I just got a new freelance gig with a regional North Carolina rag. My first copy of it arrived today. I would describe the thing as being for rich people but, thinking back over it, what magazine isn't for rich people? So nix that. It's a publication focused on affluent, culturally aware North Carolinians. I'm very happy to be writing for them.
Anyway, I got my first issue today. And it's all about North Carolina nightlife. There's an article about the Orange Peel in Asheville, the Varsity Theater on Franklin Street, the Double Door Inn. Everywhere, it seems, North Carolinians are going out, drinking small batch whisky and handcrafted ales and generally whooping it up, listening to live music and going to see foreign films in restored movie theaters. It all sounds pretty cool. My memories of North Carolina nightlife, though, are a little bit different.
I remember sitting on the front porch of my house in Winston Salem, bored off my ass on a Saturday night and playing a broken trumpet. I remember buying thong underwear and dart guns and tapes of 80s music at the Super K at 2:00 in the morning. I remember how everyone in Winston lived in gigantic houses built from Sears & Roebuck kits, and that the rent for those houses was something like $200 per person per month. And I remember how we trashed those houses every weekend with our beer and our Boones Farm and our Camel City cigarettes. I remember singing Karaoke at an AmVet bar so far out on Peter's Creek Parkway that I don't think it was called Peter's Creek anymore—I went with this girl named Kat who I'd met only a few weeks earlier, on Halloween, when she was complaining of freezing out on the back porch of one of those Craftsman houses, smoking. She was dressed like a Playboy Bunny. At the AmVet bar she was clothed more fully. We drank Budweiser and sang "American Pie" by Don McLean and we won the veterans over. Drunk, we talked to third shift waitresses, amputees. We were young enough and self-centered enough not to know that these people existed and we were fascinated by them. One woman sang a county song. It went "satin sheets to lie on, satin pillows to cry on." She was off-key but we cheered her and sang along with her when it seemed like she needed a little help.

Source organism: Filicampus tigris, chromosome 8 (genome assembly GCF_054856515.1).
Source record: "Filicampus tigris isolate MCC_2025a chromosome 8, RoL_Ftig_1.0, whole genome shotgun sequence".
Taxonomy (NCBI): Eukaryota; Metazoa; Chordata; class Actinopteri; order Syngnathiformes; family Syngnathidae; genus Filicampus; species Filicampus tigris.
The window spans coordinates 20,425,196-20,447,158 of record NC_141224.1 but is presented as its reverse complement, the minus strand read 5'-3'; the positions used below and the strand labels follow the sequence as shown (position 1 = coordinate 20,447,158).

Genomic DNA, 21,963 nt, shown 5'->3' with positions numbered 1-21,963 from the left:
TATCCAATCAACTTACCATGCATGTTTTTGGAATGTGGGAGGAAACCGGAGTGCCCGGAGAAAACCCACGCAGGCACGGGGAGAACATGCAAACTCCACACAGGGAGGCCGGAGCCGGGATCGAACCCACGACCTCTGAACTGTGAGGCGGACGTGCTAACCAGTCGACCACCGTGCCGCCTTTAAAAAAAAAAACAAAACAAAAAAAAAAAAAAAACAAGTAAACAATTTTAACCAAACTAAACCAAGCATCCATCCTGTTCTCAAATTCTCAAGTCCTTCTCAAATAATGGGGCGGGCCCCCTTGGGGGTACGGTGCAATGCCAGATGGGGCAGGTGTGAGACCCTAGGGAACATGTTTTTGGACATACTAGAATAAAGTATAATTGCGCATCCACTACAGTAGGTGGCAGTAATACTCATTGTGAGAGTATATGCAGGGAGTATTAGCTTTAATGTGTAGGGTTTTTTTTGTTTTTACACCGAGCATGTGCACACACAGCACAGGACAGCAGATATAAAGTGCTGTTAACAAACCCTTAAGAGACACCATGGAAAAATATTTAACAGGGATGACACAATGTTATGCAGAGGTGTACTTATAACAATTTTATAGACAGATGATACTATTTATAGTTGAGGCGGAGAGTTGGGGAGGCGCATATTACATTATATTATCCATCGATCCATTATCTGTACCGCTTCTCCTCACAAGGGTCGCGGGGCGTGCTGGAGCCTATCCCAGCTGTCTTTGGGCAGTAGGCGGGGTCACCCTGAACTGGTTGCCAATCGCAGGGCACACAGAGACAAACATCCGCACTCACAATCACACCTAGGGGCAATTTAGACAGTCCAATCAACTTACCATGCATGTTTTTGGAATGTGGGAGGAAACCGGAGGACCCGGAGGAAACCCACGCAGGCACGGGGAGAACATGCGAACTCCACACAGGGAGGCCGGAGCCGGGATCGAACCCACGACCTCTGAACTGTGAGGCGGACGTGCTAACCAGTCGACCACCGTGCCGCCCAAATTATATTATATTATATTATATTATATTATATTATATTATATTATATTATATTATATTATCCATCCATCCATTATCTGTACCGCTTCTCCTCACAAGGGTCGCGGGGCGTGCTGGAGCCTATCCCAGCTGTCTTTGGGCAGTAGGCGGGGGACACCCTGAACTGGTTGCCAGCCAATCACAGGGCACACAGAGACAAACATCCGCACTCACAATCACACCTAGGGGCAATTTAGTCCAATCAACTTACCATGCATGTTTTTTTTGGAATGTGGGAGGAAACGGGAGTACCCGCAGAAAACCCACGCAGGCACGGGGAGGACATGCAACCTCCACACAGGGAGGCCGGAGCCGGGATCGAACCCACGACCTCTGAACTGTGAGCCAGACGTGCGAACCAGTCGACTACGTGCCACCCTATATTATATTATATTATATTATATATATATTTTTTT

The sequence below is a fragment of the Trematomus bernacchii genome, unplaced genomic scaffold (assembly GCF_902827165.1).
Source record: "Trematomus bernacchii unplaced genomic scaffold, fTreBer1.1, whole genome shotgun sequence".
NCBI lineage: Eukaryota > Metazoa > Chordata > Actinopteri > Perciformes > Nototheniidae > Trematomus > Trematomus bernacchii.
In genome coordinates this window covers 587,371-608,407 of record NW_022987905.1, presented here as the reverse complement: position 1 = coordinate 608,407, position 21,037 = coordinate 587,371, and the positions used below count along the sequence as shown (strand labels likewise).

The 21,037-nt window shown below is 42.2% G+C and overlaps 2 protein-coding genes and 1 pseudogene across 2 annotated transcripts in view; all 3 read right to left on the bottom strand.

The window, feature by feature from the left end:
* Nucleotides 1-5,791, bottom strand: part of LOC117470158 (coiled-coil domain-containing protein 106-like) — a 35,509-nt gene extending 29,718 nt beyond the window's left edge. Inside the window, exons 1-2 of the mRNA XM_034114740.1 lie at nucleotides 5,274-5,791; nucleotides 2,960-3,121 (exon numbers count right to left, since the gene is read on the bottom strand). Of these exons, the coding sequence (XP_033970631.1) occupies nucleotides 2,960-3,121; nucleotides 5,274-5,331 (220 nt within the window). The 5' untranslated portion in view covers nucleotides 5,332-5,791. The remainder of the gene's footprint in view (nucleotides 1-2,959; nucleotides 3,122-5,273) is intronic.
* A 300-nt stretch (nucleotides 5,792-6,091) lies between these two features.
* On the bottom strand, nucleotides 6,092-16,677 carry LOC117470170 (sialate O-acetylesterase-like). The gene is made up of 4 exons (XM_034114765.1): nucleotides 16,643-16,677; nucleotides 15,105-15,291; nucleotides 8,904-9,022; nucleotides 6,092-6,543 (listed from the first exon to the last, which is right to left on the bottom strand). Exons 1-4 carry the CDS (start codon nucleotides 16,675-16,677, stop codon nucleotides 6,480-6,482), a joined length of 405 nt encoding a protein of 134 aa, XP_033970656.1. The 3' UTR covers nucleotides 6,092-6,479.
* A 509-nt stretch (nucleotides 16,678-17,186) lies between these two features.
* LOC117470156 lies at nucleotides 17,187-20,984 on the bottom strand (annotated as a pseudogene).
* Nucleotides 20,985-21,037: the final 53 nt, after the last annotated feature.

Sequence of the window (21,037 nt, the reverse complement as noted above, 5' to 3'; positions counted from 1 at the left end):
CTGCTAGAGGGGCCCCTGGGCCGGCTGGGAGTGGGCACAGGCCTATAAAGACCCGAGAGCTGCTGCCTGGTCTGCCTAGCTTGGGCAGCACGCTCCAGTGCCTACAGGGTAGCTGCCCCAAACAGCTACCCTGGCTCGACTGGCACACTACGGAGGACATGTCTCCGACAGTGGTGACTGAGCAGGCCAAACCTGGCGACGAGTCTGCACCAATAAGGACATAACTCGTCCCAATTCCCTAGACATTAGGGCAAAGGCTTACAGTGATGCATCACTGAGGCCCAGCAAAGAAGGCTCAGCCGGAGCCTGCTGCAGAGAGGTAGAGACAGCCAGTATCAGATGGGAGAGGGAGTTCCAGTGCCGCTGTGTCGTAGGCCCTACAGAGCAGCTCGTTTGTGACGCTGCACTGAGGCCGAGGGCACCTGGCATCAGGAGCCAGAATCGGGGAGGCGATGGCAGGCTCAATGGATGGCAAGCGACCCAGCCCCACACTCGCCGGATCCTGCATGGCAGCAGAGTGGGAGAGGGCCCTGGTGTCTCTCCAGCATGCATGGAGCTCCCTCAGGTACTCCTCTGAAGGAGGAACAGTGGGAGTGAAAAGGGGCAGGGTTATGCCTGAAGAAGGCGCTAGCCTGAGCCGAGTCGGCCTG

I remember driving a whole houseload of acid-tripping boys downtown in my truck so we could go swimming in the Wachovia fountain. I was 18 and in love with one of them. I remember forcing college freshmen to shake a giant cooler filled with a mysterious alcoholic concoction known only as Yucca for an hour before allowing them to take shots of it in my backyard. Hours later, I remember them puking in my bushes and my kitchen and my roommate's bed. I also remember that family that lived across the street in the yellow house. It was a grandma and a mom and a dad and their fat son. They were called the Swanns and they always called the cops when we had parties. The other neighborhood kids used to scrawl "The Swanns Suck" on the pavement in front of their house. I always got a kick out of that.
I remember hopping the chain link fence of an abandoned bleachery at four AM, tearing my skirt and not caring, then sneaking inside and riding a conveyor belt from the second floor down to the basement. I think that it's a Wal Mart now.
I remember sitting on a park bench beside a man who was not my boyfriend on my last night in a town I hated, drinking warm Olde English in a park that I used to play in as a child, and knowing that such a peculiar moment would never occur again.
So when I see that magazine, and even when I think of myself—here, now—and how endlessly replicable most of my evenings are, is it any wonder that I sometimes long for the singular, for those mostly muggy or freezing cold evenings where there wasn't really anything to do but goddamn if we were going to let that stop us?
Grow up, I tell myself. You still have fun, I say. And it's true, I do. It's just hard to come to terms with, sometimes. Getting older. Getting wiser. Sometimes, I really want to not know any better, to make bad decisions, to do really stupid shit, to drive through police checkpoints with a beer between my legs. It's finding the balance is all: finding that elusive, elegant balance.